Tularemia, a disease that affects animals and humans, has been around since about the same time that the last species of mammoth became extinct. It has been attributed to outbreaks in ancient Canaan beginning in 1715 BC, after which it is believed to have continued spreading around the eastern Mediterranean. Historians believe that tularemia was used in the first recorded case of biological warfare, occurring during the wars in Anatolia that led to the fall of the Assyrian empire.
In modern times, Tularemia was first reported in 1912 by the U.S. Public Health Service and identified as dangerous to humans. It quickly became associated with hunters, cooks and agricultural workers, most likely because of the capacity of the disease to jump to humans from a variety of other animals.
The cause of Tularemia is the bacterium Francisella tularensis, an intracellular bacterium primarily infecting macrophages that spreads to multiple organ systems. Rabbits, hares and rodents are particularly susceptible to the disease and tend to die in large quantities during outbreaks. Before mortality, animal symptoms can, but do not necessarily include fever, cough, refusal to eat, diarrhea and vomiting. Some animals do not show any symptoms, but still die a sudden death. In humans, the mortality rate is significantly lower but virulence remains high.
Humans can become infected with Tularemia in several ways, including tick bites, direct contact with infected animals, ingestion of contaminated water, inhalation of contaminated air or even as a result of bioterrorism. Human symptoms depend on how the bacteria entered the body, but include fever, ulcers, inflammation of lymph glands, diarrhea, progressive weakness and others. Tularemia is rare in humans and therefore difficult to diagnose, usually testing is needed for a diagnosis. Once a diagnosis is reached, the infection is treated with antibiotics and most patients recover within 3 weeks.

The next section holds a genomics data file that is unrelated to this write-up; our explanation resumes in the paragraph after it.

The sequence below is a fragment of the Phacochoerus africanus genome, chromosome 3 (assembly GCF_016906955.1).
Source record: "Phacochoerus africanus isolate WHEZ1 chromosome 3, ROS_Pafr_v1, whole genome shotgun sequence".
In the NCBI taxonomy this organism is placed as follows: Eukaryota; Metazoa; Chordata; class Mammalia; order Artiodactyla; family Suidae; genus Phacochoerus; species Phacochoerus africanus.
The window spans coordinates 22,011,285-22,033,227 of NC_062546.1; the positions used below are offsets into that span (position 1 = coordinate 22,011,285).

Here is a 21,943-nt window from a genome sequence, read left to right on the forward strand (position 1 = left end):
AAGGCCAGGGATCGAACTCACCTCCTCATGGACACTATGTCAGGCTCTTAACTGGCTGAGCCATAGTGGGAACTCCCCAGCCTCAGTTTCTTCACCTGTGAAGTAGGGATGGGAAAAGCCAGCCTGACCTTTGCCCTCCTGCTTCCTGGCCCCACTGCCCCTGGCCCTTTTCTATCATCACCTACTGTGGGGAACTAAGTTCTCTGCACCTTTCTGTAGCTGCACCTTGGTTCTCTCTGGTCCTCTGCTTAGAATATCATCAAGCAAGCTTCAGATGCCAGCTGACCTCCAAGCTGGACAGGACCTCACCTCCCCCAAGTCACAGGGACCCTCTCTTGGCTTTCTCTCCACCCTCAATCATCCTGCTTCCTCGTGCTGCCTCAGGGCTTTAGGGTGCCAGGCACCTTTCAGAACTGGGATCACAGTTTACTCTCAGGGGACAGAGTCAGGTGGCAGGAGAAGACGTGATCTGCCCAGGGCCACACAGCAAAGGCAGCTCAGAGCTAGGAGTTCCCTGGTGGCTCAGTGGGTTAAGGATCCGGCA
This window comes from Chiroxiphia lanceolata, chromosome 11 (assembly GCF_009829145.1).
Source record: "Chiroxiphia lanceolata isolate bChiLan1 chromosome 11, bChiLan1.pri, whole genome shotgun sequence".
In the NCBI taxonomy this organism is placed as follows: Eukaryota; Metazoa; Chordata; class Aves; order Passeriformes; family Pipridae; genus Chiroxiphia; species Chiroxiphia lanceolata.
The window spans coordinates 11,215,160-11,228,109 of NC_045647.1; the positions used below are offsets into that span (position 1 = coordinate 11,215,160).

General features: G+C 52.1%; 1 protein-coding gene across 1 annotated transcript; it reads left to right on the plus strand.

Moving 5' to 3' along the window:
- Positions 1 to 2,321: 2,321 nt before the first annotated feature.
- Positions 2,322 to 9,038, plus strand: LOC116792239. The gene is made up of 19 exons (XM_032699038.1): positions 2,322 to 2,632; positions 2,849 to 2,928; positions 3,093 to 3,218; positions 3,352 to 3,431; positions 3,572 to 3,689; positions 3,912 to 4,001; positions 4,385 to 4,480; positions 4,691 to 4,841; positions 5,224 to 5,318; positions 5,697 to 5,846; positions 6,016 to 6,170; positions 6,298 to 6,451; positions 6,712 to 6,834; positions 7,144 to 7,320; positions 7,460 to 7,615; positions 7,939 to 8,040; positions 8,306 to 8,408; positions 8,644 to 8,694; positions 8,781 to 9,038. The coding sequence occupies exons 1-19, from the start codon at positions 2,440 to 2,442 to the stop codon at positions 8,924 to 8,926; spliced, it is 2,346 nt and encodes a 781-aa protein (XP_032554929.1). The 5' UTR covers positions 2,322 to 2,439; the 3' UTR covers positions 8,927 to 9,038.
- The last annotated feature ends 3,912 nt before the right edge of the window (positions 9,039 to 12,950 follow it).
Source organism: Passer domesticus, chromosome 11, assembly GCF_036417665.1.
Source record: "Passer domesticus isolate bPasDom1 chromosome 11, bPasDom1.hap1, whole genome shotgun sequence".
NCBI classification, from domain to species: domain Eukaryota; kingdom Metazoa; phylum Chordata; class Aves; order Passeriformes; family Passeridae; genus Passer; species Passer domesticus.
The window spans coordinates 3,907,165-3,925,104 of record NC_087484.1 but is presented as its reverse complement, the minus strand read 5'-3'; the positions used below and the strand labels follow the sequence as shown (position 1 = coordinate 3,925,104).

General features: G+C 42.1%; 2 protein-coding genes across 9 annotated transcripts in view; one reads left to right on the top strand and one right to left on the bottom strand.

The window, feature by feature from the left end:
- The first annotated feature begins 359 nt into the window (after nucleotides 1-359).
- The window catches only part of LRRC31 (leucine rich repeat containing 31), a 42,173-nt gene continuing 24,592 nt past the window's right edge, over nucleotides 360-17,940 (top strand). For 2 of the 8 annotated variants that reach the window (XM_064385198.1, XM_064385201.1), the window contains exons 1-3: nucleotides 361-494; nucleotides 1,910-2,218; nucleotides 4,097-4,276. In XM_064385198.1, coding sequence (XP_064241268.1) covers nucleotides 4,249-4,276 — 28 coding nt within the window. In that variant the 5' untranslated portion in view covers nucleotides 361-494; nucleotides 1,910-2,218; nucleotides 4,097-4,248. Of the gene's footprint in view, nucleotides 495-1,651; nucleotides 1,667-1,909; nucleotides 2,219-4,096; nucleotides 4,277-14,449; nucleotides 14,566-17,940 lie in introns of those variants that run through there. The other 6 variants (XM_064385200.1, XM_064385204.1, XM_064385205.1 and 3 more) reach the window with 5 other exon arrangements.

Since Tularemia is quite virulent, very infectious and can become airborne, the use of this bacterium in bioterrorism is a looming possibility. The disease was recently in the news when there were hints of ISIS having plans to attack water supplies with the use of this bacteria. While there have been no more details issued on the matter, the threat that is created by this disease should not be taken lightly by citizens and scientists around the world. I believe that the best this we can do to take preventative action in case of a bioterrorism incident is work on developing a vaccine for the general public and perhaps developing antibiotics that will more effectively target the bacterium, shortening recovery times (which would be very useful in case of a mass infection event, for example due to bioterrorism).
Trevisanato, Siro Igino; The ‘Hittite plague’, an epidemic of tularemia and the first record of biological warfare, Medical Hypotheses, Volume 69, Issue 6, 1371 – 1374